As we talked about in our previous post, prostate cancer is a serious condition that affects 1 in 8 men in America. In fact, at some point in their lives, most men will suffer from some kind of problem with their prostate. Therefore we must outline how important it is to talk about this subject. How important it is to shed light on and demystify the issues around prostate cancer.
Last week we discussed how difficult it can be for many men to talk about the said condition. This week we will discuss the conversation around the effects prostate cancer can have on male identity. Surviving a life-threatening disease is already something overwhelming to go through as-is. And there is plenty of research on the condition from a medical standpoint. The effect it has on the body.
However, we are only just starting to delve into the repercussions it has on men psychologically and emotionally. What they live and feel throughout or post-treatment. The body affects the mind and vice-versa. So we must keep these factors in mind to help men make full recoveries and process the arduous journey prostate cancer is. It doesn’t end after treatment.
Why might prostate cancer or its treatment have an effect on male identity?
As important as cancer treatment is, it takes a toll on the body. Surgery, radiation and hormone therapy can have consequences for men. For example, incontinence, erectile dysfunction, hot flashes, loss of libido and so on.
If unaware of these side effects, they can be quite unexpected and damaging to male identity and general self-esteem. This is an aspect of prostate cancer treatment that can be hard to navigate through. And it can be difficult to find the emotional support necessary to process these experiences. Particularly, because, generally speaking, men have a tendency to be conditioned against showing vulnerability or loss of control.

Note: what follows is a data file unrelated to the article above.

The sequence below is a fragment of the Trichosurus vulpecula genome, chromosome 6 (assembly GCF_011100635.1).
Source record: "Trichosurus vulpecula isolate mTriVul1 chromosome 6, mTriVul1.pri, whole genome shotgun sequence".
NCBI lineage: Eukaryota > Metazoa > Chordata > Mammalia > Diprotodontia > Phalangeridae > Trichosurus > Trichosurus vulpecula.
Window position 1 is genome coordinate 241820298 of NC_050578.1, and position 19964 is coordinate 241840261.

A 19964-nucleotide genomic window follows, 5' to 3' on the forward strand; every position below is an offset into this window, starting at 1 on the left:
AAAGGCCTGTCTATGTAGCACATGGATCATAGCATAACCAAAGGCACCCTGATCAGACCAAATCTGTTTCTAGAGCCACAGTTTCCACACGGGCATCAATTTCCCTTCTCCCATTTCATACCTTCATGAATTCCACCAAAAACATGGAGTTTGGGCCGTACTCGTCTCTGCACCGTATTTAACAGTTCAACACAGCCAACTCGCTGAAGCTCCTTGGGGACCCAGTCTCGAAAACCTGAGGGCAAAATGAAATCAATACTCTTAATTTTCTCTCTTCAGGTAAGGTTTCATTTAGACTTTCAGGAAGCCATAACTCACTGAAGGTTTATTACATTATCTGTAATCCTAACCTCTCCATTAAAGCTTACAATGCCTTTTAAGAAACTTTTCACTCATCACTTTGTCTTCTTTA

How does sharing your prostate cancer experience help you and others?
Staying stoic and silent throughout life experiences such as these can become one of the largest problems in overcoming the issue in the first place. Resulting in unnecessarily prolonged suffering.
Many prostate cancers have expressed how much reading about other men who had similar experiences helped them. This is in part due to the fact that many men feel unable to share their own stories with friends and family. This in part shows how important it can be to share one’s own experience. Not just in the context of self-healing but also to help others.
There are general problems that might affect most prostate cancer survivors. Yet, it’s important to share individual stories, since everyone is different and can have specific challenges to their own experience.
Cultural context and diversity among prostate cancer survivors
The kinds of men that are affected by prostate cancer are incredibly diverse and it’s important to address this. There are a number of support groups out there, however, statistically speaking most of these groups look at this from the context of a heterosexual middle-class white male. It’s important to take note of everyone’s experience and be open and sensitive towards it at an individual level, since experiences can differ so much from person to person.
For instance, prostate cancer rates are some of the highest among African-American and Afro-Caribbean men. Unfortunately, many men in some populations such as these avoid getting screened and tested for prostate cancer. In many instances because the examination involves rectal penetration and there are some countries and areas where this can trigger homophobia. Cultural attitudes need to change so that men in these contexts can go and get tested without the fear of being judged.
Check our resources section for further information. Where you can also find inspiration from success and survival stories, or we can help you connect with a prostate cancer survivor.
If you have any questions, or just want to talk, call us at our toll-free hotline: 1(833)HEAL-MEN. You are not alone in this journey. We are here to help guide and support you through it, every step of the way.